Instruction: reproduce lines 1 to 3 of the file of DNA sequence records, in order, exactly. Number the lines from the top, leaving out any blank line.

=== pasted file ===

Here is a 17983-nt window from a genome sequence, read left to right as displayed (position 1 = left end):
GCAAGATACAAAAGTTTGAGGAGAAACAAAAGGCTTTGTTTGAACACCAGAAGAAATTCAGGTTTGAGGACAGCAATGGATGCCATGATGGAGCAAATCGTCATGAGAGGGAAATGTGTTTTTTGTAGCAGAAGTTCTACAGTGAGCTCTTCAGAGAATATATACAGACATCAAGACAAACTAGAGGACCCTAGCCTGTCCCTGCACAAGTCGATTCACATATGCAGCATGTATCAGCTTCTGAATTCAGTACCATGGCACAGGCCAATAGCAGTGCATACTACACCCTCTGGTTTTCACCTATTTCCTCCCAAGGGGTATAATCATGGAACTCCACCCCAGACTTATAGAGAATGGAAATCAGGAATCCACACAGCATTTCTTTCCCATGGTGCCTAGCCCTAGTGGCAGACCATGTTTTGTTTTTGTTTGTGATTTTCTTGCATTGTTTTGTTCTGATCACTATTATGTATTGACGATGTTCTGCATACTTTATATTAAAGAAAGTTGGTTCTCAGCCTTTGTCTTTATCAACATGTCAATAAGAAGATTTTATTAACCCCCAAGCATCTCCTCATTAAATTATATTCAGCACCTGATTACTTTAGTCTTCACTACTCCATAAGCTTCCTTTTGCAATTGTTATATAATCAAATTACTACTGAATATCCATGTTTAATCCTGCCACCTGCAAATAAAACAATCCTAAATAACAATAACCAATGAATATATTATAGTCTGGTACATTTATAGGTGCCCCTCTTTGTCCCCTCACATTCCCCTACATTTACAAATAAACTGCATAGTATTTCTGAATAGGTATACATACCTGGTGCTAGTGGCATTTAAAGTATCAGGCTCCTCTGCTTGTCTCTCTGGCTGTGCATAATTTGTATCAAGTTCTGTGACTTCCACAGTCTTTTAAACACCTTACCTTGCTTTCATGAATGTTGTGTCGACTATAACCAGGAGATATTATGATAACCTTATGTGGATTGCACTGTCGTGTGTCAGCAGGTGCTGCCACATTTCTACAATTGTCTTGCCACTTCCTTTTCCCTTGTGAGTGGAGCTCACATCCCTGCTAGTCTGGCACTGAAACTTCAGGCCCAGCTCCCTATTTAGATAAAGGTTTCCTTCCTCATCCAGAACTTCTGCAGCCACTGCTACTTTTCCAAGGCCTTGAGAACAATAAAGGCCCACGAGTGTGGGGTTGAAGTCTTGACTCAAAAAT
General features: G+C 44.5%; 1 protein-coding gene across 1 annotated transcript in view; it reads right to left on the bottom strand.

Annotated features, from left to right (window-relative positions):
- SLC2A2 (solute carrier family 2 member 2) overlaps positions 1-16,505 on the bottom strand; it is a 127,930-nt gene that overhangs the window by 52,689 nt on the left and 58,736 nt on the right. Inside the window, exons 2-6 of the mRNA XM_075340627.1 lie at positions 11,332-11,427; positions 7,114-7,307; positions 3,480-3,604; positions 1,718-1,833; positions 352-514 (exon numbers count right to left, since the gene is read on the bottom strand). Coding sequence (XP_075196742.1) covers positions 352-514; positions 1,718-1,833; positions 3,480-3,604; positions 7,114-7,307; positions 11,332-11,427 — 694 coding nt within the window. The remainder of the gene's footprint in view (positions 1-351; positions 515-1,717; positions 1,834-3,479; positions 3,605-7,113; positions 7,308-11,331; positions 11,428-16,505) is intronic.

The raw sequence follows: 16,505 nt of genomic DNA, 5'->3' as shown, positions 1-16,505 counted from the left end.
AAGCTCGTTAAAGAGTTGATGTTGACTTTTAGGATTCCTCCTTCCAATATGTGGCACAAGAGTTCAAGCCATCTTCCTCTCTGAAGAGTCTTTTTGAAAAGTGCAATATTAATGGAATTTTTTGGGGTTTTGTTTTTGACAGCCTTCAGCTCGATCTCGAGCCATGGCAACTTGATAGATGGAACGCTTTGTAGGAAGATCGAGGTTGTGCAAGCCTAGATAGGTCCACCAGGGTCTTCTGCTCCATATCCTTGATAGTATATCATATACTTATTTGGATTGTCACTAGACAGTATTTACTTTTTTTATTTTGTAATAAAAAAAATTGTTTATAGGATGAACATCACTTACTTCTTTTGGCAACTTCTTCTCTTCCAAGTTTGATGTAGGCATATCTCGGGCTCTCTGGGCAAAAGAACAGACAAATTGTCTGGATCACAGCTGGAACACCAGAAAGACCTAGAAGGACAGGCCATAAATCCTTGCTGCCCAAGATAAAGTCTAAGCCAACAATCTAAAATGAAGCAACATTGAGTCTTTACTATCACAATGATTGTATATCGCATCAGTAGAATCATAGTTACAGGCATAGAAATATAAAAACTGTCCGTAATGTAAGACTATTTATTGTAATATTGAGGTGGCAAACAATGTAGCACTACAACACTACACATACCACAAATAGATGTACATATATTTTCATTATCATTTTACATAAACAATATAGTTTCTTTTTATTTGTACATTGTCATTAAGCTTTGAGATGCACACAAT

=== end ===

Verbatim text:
Here is a 17983-nt window from a genome sequence, read left to right as displayed (position 1 = left end):
GCAAGATACAAAAGTTTGAGGAGAAACAAAAGGCTTTGTTTGAACACCAGAAGAAATTCAGGTTTGAGGACAGCAATGGATGCCATGATGGAGCAAATCGTCATGAGAGGGAAATGTGTTTTTTGTAGCAGAAGTTCTACAGTGAGCTCTTCAGAGAATATATACAGACATCAAGACAAACTAGAGGACCCTAGCCTGTCCCTGCACAAGTCGATTCACATATGCAGCATGTATCAGCTTCTGAATTCAGTACCATGGCACAGGCCAATAGCAGTGCATACTACACCCTCTGGTTTTCACCTATTTCCTCCCAAGGGGTATAATCATGGAACTCCACCCCAGACTTATAGAGAATGGAAATCAGGAATCCACACAGCATTTCTTTCCCATGGTGCCTAGCCCTAGTGGCAGACCATGTTTTGTTTTTGTTTGTGATTTTCTTGCATTGTTTTGTTCTGATCACTATTATGTATTGACGATGTTCTGCATACTTTATATTAAAGAAAGTTGGTTCTCAGCCTTTGTCTTTATCAACATGTCAATAAGAAGATTTTATTAACCCCCAAGCATCTCCTCATTAAATTATATTCAGCACCTGATTACTTTAGTCTTCACTACTCCATAAGCTTCCTTTTGCAATTGTTATATAATCAAATTACTACTGAATATCCATGTTTAATCCTGCCACCTGCAAATAAAACAATCCTAAATAACAATAACCAATGAATATATTATAGTCTGGTACATTTATAGGTGCCCCTCTTTGTCCCCTCACATTCCCCTACATTTACAAATAAACTGCATAGTATTTCTGAATAGGTATACATACCTGGTGCTAGTGGCATTTAAAGTATCAGGCTCCTCTGCTTGTCTCTCTGGCTGTGCATAATTTGTATCAAGTTCTGTGACTTCCACAGTCTTTTAAACACCTTACCTTGCTTTCATGAATGTTGTGTCGACTATAACCAGGAGATATTATGATAACCTTATGTGGATTGCACTGTCGTGTGTCAGCAGGTGCTGCCACATTTCTACAATTGTCTTGCCACTTCCTTTTCCCTTGTGAGTGGAGCTCACATCCCTGCTAGTCTGGCACTGAAACTTCAGGCCCAGCTCCCTATTTAGATAAAGGTTTCCTTCCTCATCCAGAACTTCTGCAGCCACTGCTACTTTTCCAAGGCCTTGAGAACAATAAAGGCCCACGAGTGTGGGGTTGAAGTCTTGACTCAAAAAT
General features: G+C 44.5%; 1 protein-coding gene across 1 annotated transcript in view; it reads right to left on the bottom strand.